He had 26 by halftime, and that represented more than half of the Boston points as the Celtics moved to a 50-40 lead by intermission. He had 35 after three quarters, and after sinking two professional jumpers in the first six minutes of the fourth, he concluded his afternoon and early evening's work with a pair of free throws with 7.9 seconds left (the first an up-and-in job he said must have been guided in by the "Ghost of Red") that closed the deal.
"Tonight was very simple," quipped Kevin Garnett. "Get the ball to Paul Pierce and get the hell out of the way. That's exactly what it was. No need for you all to ask me no questions. That was the game plan; this is what we did."
Garnett was only being mildly facetious. While there was never any intention for Pierce to score 42 percent of the team's points, it was in the head of Pierce and his coach that he be a bit more assertive than he was in most of this tedious series. After watching the tape of Game 6, Pierce realized he'd been hesitant coming off picks. There was no such hesitation in this game, and no one was more aware of this than Cleveland mentor Mike Brown.
"I thought in the first half he was splitting our 'show,' " he explained, referring to the double-teaming help of a big man coming to the aid of LeBron, who guarded Pierce the entire game. "And then when we went to a blitzing defense, he was getting outside of the blitz when we double-teamed the basketball. You've got to give him credit. He hit some tough shots right off the elbow area. One shot he hit, LeBron was on his side and Z [the 7-foot-3-inch Zydrunas Ilgauskas] stepped up to contest, and he hit a tough shot."
"I took a number of 15-footers I know I can make right there off the dribble," Pierce explained. "So I thought I was well within the flow of the offense. The ball was just coming to me. I felt great, and I was just letting it ride."
Every once in a while Pierce reminds us that he is the greatest pure scoring machine in Celtics history. Many old-timers bristle when you say that, citing John Havlicek, Sam Jones, Larry Bird, Kevin McHale, or whomever. But it just happens to be the truth.
He can get his own shot, which is a major plus. He is an extremely proficient, highly ambidextrous, driver. He takes a lot of free throws. He is a constant 3-point threat. And he is the best fast-break finisher the team has ever had. No argument.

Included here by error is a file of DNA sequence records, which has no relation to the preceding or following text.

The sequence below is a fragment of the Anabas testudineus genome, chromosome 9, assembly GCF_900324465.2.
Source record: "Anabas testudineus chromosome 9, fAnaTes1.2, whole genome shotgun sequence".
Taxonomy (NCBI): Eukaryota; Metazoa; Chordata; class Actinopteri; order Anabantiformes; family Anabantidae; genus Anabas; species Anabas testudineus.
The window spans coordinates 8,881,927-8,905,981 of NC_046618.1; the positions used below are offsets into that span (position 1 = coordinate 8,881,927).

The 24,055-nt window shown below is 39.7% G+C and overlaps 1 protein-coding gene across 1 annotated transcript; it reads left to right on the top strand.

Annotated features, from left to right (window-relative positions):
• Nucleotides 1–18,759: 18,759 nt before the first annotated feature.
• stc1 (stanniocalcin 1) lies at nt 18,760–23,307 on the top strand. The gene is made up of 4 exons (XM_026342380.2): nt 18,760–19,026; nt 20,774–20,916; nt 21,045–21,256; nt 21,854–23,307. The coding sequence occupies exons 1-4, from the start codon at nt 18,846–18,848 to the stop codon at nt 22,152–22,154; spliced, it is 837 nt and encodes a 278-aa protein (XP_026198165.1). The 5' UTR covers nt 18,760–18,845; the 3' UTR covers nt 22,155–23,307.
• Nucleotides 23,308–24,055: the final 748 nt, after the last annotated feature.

"Before I came here I couldn't understand how he scored so well," acknowledged coach Doc Rivers. "He didn't look that quick. But he's very strong, and he has great fundamental footwork. He's never in a hurry, and he knows exactly what he's trying to do. And he can shoot."
We might quibble with the "never in a hurry part," but not with anything else. The man is simply a magnificent scorer.
"Paul Pierce is one of my favorite players," said James. "I always say, second to Kobe Bryant, he has some of the best footwork I've ever seen in a player. I love going against the best, and Paul Pierce is one of those guys."
His contributions were hardly limited to points. He had five assists and he provided the Celtics with a vital possession when he sniffed out man mountain Ilgauskas's intentions on a jump ball with James Posey, knocking Big Z's intended tip toward a teammate away, diving on the floor, and getting a necessary timeout with 58 seconds to play and the Celtics leading, 91-88.
"That was a big possession at the time," Pierce noted. "In the playoffs, you've got to treat every possession as if it's your last."
In a better world, Paul Pierce would be able to put his feet up and rest a spell. This Cleveland series was hard work.
"This is one of the tougher, if not the toughest, guys I guard," he said in reference to LeBron. "I'm glad this series is over. He wears you out. Your body is sore. It's massages. Hot tubs."
It doesn't help if you are knocked into a TV camera, as he was by Sasha Pavlovic near the end of the half yesterday
But the problem with going seven is that there is no rest. Detroit is here tomorrow night. Perhaps this time, a simple 20 or 25 will get the job done. But if any Celtic can get 40, it's Captain Paul Pierce.